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Study: Health Insurance Paperwork Costs US Doctors $83,000 Annually.

Study: Health Insurance Paperwork Costs US Doctors $83,000 Annually.
The National Journal (8/4, Fung, Subscription Publication) reported, “Researchers at the University of Toronto said the United States could save about $27.6 billion each year if it followed in Canada’s footsteps by implementing a single-payer health care system, which would cut down on the amount of time and money doctors spend on dealing with multiple insurance companies,” according to a study published online Aug. 3 in the journal Health Affairs. The study found that “doctors spend about $22,000 per physician per year in Ontario,” whereas “doctors in the United States spend almost four times as much — $83,000 — because they must deal with a range of insurance plans, frequently employing an administrator dedicated to sorting out the paperwork.”
The Orlando Sentinel (8/5, Doughman) reports that American physicians “must spend time obtaining authorization for certain medical procedures, which, the authors said, can ultimately save money and prevent doctors from giving inappropriate care.” The study authors also “concluded that American physicians and insurance companies could interact ‘much more efficiently’ if claims were filed electronically rather than via mail or fax.”
What’s more, “medical practices in the US spend nearly four times as many hours a week dealing with insurers than do practices in Canada, at nearly four times the cost,” MedPage Today (8/4, Walker) reported. “US doctors spend only about one hour more each week interacting personally with health plans than their neighbors to the north (3.4 hours versus 2.5), but practice staffers in the US spend nearly 10 times more hours dealing with insurance companies than do the staff of Canadian practices,” the study found.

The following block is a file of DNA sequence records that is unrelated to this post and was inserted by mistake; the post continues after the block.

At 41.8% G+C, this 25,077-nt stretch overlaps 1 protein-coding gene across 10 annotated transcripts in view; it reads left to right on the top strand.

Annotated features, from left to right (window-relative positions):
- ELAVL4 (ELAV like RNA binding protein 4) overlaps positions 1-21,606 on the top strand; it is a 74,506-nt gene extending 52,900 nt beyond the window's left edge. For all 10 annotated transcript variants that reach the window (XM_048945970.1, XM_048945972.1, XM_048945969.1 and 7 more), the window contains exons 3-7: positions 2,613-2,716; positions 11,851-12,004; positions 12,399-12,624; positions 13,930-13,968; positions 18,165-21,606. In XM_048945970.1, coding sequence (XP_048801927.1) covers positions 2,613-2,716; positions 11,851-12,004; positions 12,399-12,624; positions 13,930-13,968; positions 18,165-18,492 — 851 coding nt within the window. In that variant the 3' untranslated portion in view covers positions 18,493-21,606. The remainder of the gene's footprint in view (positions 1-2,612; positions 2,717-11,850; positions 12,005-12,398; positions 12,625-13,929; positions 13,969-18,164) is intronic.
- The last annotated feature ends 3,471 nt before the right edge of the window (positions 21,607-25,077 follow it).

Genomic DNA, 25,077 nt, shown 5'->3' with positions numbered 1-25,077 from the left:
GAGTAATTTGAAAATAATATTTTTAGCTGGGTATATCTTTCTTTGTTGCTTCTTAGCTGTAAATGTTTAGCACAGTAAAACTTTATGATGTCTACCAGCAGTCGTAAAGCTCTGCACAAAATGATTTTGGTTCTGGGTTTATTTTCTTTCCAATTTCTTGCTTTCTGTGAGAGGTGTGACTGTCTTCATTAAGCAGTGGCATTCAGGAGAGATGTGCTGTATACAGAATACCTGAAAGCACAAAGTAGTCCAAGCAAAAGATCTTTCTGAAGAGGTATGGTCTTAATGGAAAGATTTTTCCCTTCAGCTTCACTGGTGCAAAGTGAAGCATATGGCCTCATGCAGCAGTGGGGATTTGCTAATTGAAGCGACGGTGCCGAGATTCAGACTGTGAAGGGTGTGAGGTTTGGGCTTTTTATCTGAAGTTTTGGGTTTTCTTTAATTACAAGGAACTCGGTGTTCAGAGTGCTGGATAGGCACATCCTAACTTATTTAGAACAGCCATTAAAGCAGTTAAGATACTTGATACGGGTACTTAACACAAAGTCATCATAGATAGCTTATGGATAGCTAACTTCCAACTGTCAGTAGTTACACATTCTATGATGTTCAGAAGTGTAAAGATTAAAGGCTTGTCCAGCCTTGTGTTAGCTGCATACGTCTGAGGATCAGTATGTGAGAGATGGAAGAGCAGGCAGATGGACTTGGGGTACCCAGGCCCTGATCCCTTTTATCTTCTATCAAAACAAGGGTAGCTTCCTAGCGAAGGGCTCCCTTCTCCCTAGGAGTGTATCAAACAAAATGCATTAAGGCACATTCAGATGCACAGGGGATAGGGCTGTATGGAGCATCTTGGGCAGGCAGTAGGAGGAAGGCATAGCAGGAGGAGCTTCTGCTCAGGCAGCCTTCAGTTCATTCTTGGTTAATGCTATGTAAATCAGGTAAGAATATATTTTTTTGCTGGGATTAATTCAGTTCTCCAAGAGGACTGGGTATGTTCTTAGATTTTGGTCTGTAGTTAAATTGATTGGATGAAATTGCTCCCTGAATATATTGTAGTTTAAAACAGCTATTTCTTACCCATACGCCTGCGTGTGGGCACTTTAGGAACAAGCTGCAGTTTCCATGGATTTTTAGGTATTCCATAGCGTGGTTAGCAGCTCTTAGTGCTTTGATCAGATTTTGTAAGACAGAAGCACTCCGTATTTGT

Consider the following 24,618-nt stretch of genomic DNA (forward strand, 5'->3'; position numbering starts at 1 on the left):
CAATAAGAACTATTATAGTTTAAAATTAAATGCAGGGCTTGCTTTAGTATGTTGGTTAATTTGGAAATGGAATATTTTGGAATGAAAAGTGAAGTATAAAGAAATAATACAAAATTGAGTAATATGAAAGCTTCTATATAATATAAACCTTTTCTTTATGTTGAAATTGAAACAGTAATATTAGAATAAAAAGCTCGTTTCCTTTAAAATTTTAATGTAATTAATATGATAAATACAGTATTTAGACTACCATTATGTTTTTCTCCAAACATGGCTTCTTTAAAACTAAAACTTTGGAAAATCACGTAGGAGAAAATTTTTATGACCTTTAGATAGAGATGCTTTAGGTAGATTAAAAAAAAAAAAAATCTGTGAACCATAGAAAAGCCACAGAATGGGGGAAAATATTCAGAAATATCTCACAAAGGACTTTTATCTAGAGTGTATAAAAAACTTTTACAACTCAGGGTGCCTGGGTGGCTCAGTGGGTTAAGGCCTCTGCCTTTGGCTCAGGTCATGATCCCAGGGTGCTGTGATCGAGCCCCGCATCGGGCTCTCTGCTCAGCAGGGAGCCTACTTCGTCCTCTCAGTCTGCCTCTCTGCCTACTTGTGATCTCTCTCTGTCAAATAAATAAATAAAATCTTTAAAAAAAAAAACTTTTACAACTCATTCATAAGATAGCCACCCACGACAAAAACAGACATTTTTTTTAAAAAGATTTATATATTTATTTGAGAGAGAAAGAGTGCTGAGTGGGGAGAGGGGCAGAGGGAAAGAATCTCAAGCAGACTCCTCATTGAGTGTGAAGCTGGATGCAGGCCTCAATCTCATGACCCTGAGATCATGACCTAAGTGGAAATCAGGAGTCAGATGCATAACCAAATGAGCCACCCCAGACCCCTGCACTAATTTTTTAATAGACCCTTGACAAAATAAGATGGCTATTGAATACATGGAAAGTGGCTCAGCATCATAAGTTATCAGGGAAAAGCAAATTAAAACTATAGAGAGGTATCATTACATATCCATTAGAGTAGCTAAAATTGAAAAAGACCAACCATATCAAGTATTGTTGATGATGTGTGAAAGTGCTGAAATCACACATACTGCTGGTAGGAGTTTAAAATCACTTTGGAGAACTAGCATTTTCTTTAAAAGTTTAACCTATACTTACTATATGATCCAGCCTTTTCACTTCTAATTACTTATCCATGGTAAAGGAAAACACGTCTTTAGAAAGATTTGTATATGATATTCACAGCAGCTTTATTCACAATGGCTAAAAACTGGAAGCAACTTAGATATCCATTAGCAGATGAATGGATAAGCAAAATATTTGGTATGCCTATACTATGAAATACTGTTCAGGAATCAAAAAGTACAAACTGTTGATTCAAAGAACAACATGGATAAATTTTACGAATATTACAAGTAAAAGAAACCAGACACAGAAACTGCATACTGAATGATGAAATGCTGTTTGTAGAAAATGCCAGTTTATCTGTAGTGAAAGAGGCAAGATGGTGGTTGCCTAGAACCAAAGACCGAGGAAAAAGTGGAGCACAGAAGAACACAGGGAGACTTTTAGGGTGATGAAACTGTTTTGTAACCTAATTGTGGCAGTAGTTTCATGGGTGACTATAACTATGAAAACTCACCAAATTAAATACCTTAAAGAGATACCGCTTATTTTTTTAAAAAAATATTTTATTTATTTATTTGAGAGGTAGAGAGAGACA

Medscape (8/4, Crane) reported that the study authors cited “recommendations from the Institute of Medicine and others that include ‘creating common, possibly mandatory standards for billing, claims payment, prior authorization, etc.; making all standard interactions electronic; using a single credentialing process; using a single quality measurement process; and using automated verification at the point of care of patient eligibility for health insurance benefits.'” In addition, they noted that “Section 1104 of the Affordable Care Act of 2010 instructs the Secretary of Health and Human Services to take steps to simplify interactions between providers and health plans.” Finally, “the reform law’s emphasis on new payment methods, such as bundled payments and pay-for-performance, and new ways of organizing healthcare delivery, such as accountable care organizations, could move US health care away from fee-for-service payment,” thereby reducing administrative costs. HealthDay (8/4, Preidt) also covered the story.